Rev. George Miller
1 Corinthians 7:25-40
Jan 22, 2012
From time to time, inquisitive people will ask me how I decide what to preach on each Sunday. Does the denomination dictate it or do I choose the scripture on my own?
More often then not, my answer is “The Lectionary”, or as it’s officially known “The Revised Common Lectionary.”
Simply put, a group of religious leaders and scholars got together and created a cycle of readings arranged in such a way that the major themes of the Bible can be covered in 3 years.
So each week there are anywhere from 4 to 6 suggested scriptures, from the Pentateuch, the Prophets, the Poets, the Gospels and the Epistles.
The Lectionary is helpful in keeping preachers on track, ensuring that congregations get to hear the full sweep of the biblical narrative and allowing a diversity of voices to be heard.
However, as inclusive as the Lectionary tries to be, it still leaves a lot out.
For example, today we heard this rather interesting piece from 1 Corinthians 7:25-40, but truth be told, the Lectionary only suggested we read verses 29-31.
“I mean, brothers and sisters, the appointed time has grown short; from now on, let even those with wives be as though they had none, and those who mourn as though they were not mourning, and those who rejoice as though they were not rejoicing and those who buy as though they had no possessions, and those who deal with the world as though they had no dealing with it. For the present form of this world is passing away.”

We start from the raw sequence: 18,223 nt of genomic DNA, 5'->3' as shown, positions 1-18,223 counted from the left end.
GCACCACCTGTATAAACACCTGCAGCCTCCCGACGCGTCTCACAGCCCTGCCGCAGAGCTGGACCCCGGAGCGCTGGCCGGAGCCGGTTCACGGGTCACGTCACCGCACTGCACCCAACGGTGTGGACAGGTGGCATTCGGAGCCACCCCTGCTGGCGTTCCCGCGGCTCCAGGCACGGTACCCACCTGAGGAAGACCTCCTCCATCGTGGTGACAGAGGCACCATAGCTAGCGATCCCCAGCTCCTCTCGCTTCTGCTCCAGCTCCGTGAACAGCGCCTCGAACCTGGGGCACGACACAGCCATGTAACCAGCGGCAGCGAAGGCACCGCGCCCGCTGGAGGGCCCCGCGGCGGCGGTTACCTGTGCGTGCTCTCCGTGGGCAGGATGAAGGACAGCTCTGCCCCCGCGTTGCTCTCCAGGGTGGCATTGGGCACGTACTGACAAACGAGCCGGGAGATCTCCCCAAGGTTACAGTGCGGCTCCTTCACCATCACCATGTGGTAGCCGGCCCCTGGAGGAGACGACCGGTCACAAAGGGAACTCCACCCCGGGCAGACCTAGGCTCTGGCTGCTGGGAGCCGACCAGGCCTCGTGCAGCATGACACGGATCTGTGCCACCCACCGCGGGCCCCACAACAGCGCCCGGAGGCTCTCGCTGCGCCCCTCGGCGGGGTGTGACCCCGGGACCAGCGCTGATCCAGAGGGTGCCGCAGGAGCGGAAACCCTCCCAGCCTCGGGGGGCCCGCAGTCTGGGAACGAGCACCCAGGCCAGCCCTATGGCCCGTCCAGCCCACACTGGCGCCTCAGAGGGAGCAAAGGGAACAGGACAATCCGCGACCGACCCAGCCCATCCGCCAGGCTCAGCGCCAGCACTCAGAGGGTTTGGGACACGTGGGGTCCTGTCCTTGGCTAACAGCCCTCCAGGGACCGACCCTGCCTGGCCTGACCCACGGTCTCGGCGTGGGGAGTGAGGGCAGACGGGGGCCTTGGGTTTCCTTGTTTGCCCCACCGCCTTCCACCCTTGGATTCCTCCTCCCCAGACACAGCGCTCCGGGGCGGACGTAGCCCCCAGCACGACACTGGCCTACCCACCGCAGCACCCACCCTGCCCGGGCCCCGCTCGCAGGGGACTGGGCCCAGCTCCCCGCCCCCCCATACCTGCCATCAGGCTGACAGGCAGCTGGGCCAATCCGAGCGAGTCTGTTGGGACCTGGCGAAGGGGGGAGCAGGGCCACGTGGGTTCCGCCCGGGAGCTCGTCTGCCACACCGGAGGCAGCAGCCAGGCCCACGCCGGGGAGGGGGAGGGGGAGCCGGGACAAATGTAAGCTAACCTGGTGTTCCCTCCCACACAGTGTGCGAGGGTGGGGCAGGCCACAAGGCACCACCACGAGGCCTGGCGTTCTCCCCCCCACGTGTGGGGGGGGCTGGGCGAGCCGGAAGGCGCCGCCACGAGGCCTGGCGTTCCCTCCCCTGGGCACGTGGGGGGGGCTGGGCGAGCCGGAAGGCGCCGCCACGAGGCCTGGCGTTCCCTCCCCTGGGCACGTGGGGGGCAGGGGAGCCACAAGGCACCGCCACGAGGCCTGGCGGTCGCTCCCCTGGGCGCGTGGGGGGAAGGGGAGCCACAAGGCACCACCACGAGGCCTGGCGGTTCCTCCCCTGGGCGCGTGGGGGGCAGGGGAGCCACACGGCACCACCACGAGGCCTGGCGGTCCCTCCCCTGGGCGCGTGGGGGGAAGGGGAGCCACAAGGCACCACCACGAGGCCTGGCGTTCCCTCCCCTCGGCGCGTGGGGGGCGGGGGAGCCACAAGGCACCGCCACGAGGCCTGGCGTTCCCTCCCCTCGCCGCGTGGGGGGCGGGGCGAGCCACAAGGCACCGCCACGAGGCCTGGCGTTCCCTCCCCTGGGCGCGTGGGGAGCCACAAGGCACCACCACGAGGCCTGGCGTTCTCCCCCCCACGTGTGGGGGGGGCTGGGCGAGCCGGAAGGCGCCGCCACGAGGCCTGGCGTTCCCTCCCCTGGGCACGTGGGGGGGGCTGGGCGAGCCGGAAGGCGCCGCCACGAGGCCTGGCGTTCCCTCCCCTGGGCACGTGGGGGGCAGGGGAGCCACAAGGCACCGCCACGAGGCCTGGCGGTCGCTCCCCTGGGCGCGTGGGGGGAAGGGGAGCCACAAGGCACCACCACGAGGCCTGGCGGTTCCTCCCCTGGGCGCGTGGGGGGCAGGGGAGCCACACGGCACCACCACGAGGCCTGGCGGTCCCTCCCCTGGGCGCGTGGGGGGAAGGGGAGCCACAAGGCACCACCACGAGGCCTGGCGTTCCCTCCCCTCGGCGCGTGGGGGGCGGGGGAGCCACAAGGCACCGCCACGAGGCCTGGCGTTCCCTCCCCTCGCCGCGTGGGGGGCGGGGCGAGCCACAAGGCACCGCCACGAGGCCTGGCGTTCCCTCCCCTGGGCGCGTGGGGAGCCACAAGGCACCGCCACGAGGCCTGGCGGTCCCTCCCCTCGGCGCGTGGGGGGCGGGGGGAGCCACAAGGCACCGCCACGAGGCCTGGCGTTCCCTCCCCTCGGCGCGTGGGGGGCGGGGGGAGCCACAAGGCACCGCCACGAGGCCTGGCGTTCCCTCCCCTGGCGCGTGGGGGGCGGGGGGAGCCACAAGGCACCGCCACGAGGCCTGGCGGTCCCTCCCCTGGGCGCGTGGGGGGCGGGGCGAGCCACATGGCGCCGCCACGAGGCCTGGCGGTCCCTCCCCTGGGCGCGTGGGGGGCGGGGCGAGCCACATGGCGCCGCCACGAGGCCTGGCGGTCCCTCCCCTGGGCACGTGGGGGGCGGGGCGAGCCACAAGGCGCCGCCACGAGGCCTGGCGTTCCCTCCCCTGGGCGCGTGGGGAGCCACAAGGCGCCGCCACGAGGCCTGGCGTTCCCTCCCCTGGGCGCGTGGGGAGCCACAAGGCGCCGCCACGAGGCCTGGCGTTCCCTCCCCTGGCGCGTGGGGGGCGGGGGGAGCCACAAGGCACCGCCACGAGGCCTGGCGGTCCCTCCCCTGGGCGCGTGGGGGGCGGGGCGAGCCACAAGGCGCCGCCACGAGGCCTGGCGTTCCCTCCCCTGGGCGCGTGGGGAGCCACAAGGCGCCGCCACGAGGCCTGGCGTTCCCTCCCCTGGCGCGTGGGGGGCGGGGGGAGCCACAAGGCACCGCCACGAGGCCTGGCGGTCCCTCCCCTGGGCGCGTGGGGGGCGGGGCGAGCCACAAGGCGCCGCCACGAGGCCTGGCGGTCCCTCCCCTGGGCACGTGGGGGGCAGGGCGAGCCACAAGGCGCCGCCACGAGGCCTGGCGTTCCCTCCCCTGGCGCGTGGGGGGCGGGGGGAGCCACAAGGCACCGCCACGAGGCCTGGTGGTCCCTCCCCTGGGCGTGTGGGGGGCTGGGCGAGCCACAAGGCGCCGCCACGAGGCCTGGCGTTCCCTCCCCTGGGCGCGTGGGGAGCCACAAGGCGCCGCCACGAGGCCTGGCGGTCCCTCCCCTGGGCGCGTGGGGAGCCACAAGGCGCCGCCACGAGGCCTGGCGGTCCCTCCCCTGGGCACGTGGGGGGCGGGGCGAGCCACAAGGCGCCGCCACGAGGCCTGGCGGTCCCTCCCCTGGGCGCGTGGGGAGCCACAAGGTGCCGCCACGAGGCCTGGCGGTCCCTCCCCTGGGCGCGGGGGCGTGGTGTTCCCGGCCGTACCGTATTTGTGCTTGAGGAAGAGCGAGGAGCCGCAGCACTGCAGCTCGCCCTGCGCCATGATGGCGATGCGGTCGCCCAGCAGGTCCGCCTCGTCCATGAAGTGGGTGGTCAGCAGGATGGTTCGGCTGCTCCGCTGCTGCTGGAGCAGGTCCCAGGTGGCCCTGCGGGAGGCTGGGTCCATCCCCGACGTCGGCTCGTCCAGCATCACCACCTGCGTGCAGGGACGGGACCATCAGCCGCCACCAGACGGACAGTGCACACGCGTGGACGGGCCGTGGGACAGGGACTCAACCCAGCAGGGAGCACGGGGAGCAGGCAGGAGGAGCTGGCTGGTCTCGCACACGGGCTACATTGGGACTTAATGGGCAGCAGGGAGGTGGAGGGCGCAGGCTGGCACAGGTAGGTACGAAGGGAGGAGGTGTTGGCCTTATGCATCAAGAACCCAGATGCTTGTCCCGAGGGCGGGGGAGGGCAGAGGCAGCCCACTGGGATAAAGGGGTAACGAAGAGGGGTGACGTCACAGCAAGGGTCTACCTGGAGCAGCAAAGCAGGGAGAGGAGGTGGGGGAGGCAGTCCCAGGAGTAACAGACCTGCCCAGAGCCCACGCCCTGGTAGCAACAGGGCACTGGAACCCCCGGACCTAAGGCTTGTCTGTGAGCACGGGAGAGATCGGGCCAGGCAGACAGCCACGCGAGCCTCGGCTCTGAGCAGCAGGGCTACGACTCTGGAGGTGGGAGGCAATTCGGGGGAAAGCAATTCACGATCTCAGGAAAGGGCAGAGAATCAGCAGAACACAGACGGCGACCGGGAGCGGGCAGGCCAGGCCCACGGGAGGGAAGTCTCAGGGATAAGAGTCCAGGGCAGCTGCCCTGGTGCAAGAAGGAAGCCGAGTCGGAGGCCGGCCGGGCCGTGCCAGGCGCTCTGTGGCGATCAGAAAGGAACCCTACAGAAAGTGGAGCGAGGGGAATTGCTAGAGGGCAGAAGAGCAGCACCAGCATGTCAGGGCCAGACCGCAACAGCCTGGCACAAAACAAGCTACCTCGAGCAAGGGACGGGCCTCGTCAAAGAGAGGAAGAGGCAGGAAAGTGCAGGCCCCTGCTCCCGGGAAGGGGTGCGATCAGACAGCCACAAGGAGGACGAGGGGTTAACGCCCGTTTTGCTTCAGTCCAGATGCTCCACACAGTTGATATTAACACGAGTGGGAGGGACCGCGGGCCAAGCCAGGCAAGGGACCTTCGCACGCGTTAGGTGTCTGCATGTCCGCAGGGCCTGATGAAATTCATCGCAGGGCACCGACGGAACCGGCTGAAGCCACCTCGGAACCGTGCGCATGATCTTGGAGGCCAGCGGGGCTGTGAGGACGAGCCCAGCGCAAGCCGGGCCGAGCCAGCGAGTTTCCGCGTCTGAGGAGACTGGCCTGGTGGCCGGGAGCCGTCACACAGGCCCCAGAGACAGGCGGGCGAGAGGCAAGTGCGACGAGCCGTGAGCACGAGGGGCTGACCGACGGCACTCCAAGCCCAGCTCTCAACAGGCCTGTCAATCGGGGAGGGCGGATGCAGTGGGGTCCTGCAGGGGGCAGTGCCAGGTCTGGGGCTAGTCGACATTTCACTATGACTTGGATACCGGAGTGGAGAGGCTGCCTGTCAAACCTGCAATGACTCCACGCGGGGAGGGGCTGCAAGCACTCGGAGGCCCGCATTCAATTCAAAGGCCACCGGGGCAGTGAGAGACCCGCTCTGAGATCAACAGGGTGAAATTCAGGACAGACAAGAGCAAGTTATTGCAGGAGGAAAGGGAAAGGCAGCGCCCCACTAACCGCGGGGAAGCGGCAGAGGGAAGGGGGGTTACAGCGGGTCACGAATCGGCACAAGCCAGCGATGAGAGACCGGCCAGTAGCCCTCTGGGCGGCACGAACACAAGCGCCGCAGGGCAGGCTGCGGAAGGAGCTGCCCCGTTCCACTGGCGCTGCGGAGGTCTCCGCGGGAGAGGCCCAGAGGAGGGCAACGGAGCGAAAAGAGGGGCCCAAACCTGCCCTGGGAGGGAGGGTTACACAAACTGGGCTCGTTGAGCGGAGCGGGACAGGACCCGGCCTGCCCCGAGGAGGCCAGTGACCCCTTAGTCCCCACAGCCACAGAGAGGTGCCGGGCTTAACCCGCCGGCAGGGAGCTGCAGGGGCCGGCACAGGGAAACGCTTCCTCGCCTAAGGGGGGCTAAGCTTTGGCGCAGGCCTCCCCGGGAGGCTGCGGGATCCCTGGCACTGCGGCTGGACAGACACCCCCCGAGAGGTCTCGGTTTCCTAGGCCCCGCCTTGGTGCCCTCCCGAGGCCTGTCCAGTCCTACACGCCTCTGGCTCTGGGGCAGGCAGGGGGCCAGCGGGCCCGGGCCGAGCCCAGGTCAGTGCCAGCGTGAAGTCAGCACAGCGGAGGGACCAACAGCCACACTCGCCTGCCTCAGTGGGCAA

Short and lovely, not to mention good news for those men who have grown a little weary of their maidens.
Yet, if we had just read the 3 suggested verses we would have missed all this mish-mash about virgins and impending crises, marriage and distress, anxiety and uncontrollable desires.
Just what, oh what, is really going on here? The only way to really know is to read what goes on before verse 29 and what is said after verse 31.
But more about that later.
I find it interesting to read this particular scripture during today’s political climate.
The topic of marriage has certainly been a hot button issue for years, hasn’t it?
There’s Focus on the Family, the Defense of Marriage Act, and now U.S. Bishops are blaming homosexual marriage for the erosion of their religious freedom.
Then there are the recent accusations from Gingrich’s 2nd wife that he tried to redraw the rules of his marriage while Romney is more then happy to use his long-term marriage as a marketing tool.
Marriage seems to be on the minds and newspapers and internet screens everywhere. And more often then not, what is used to uphold the sanctity of marriage? The Bible.
Yet, listen to the words of Paul: “Stay single. Unmarried men want to please the Lord; married men want to please their wives.”
Further, he writes “He who marries his fiancée does well; and he who refrains from marriage will do better.”
Holy Sacred Cow! It’s as if Paul is anti-marriage.